City of Orphans

Book review by
Michael Berry, Common Sense Media
City of Orphans Book Poster Image
Newsboy and street urchin solve a mystery in 1893 New York.

Parents say

age 10+
Based on 1 review

Kids say

age 7+
Based on 3 reviews

A lot or a little?

The parents' guide to what's in this book.

Educational Value

The novel frankly depicts the immigrant experience in turn-of-the-century New York and shows what life in a tenement would have been like. It also shows what it was like when newspapers were an important part of daily life.

Positive Messages

Maks, a "newsie," bravely faces the dangers of the streets to sell enough newspapers each day to earn 8 cents, which he gives to his family. All of his family members work together to ensure their survival in a tough, sometimes confusing environment.

Positive Role Models & Representations

Both Maks and Willa are brave and resourceful, and Maks' parents work hard and obey the law. Although he is poor and afflicted with tuberculosis, the private investigator Bartleby Donck helps Maks seek justice for his sister, Emma, who is imprisoned at the Tombs. 

Violence

Bruno and his gang, the Plug Uglies, beat up main characters Maks, a "newsie," and his friend Willa. The newsies storm the Uglies' hidden encampment and accidentally cause a fire. Two secondary characters are killed by gunshots.

Sex
Language
Consumerism
Drinking, Drugs & Smoking

One of the adult villains smokes cigars.

What parents need to know

Parents need to know that this historical novel portrays the hardships endured by immigrant families in New York City and includes an incident of fatal gun violence. The author uses an extremely colloquial style to narrate the story, choosing immediacy and verisimilitude over good grammar. Protagonist Maks and his friend Willa are often in physical danger, but the author avoids depicting graphic bloodshed. (Characters crumple to the floor without any description of their wounds.)

User Reviews

  • Parents say
  • Kids say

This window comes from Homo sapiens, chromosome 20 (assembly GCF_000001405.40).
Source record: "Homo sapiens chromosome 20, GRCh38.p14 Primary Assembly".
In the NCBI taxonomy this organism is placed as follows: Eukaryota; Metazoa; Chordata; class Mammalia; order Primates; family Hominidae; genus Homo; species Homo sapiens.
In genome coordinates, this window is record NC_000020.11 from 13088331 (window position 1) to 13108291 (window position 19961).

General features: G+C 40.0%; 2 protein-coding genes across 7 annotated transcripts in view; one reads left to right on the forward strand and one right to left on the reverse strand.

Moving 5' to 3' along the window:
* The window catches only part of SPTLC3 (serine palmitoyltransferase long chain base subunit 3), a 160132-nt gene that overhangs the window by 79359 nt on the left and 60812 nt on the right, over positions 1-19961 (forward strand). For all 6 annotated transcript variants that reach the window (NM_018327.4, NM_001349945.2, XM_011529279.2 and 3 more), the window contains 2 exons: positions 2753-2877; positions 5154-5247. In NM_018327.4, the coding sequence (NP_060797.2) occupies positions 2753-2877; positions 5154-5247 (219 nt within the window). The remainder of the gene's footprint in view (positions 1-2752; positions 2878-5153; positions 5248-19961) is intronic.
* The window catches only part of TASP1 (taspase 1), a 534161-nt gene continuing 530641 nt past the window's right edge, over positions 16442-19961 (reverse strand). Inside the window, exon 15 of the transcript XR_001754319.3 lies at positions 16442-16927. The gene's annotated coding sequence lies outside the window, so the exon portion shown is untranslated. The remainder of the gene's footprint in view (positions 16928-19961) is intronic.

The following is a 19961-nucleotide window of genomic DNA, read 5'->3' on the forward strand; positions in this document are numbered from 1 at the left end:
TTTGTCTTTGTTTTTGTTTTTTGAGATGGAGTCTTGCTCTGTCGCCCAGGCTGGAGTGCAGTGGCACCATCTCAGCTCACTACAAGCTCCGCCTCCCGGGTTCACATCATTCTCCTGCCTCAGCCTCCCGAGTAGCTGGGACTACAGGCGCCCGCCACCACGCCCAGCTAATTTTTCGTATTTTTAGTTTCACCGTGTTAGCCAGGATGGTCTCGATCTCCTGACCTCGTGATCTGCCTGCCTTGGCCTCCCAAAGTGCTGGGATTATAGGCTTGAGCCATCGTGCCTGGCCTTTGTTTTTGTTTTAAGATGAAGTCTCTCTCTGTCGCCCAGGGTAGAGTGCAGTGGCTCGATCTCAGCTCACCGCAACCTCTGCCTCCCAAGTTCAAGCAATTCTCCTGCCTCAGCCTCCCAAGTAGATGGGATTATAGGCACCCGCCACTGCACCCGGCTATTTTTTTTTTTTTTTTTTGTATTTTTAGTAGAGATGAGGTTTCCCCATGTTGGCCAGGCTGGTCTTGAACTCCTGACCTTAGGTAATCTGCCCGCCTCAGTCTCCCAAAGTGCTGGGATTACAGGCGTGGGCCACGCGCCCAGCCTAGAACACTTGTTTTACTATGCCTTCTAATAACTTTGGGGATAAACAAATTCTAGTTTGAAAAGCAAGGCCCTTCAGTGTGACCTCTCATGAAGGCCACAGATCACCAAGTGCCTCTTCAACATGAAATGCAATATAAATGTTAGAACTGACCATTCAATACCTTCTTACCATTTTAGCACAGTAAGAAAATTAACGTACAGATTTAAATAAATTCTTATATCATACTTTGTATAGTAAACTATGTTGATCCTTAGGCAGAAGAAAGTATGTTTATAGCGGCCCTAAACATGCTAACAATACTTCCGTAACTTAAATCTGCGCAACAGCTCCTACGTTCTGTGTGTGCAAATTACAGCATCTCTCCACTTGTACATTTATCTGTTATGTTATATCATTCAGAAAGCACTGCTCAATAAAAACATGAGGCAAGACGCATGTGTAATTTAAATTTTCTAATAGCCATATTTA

Parent Written byDean I. March 29, 2017

Was okay, but needed a better conclusion

I think it need a better conclusion. It left us wanting more. MORE MORE MORE MORE MORE MORE MORE MORE MORE MORE MORE MORE MORE MORE MORE MORE MORE MORE MO... Continue reading
Teen, 13 years old Written byViceversa March 12, 2013
Teen, 17 years old Written byAlly B. December 19, 2017

Want a review from a girl who loves to read? (please don't post this anywhere else... thanks!)

Hello other kids! If you're looking for a review for a book report... don't use this one... thank you very much. This is for YOU to find out if you wa... Continue reading

What's the story?

Every day, 13-year-old Maks Geless, a \"newsie\" for The World, tries to earn the 8 cents that he can contribute to his family's meager wages. When he runs afoul of local tough Bruno and his gang, the Plug Uglies, he is saved by Willa, a resourceful girl living alone on the streets. Maks takes her to meet his family, but they are preoccupied with the arrest of Maks' older sister, Emma, imprisoned at the Tombs and accused of stealing a gold watch from a room at the Waldorf Hotel. Fearing that Emma will be sent away, Maks and Willa seek help from private investigator Bartleby Donck, who guides Maks as the boy searches for clues at the Waldorf. As Maks and Willa dodge the increasingly dangerous and unstable Bruno, they discover the truth about the missing watch and about the father who abandoned Willa after the death of her mother.

Is it any good?

CITY OF ORPHANS is a fast-paced, well-researched tale that vividly depicts the hardships of life in 1893 New York City. Maks and Willa make a compelling pair of amateur detectives, and Maks' family as a whole is presented with humor and compassion. The climax of the story depends on a good number of unlikely coincidences, but the well-orchestrated suspense mitigates the stretch in credulity.

Talk to your kids about ...

  • Families can talk about the immigrant experience in turn-of-the-century New York. Why did immigrants from Europe leave their countries of origin and come to America? Were their lives easier once they arrived in New York?

  • This book shows how important daily newspapers were in 19th century New York. When did newspapers stop being a daily habit for most Americans, and why? How does your family get its news? From TV? Radio? Websites?

  • Emma is sent to the Tombs, New York's infamous city jail, on fairly scant evidence. How does the system of justice in this time period differ from our own?

  • Time after time, Maks decides to keep his mother and father in the dark about his experiences on the street. Do you think this strategy is a good one? Why do you think Willa takes a different approach?

Book details

For kids who love books for teens and historical fiction

Our editors recommend

Top advice and articles

Common Sense Media's unbiased ratings are created by expert reviewers and aren't influenced by the product's creators or by any of our funders, affiliates, or partners.

See how we rate

About these links

Common Sense Media, a nonprofit organization, earns a small affiliate fee from Amazon or iTunes when you use our links to make a purchase. Thank you for your support.

Read more

Our ratings are based on child development best practices. We display the minimum age for which content is developmentally appropriate. The star rating reflects overall quality and learning potential.

Learn how we rate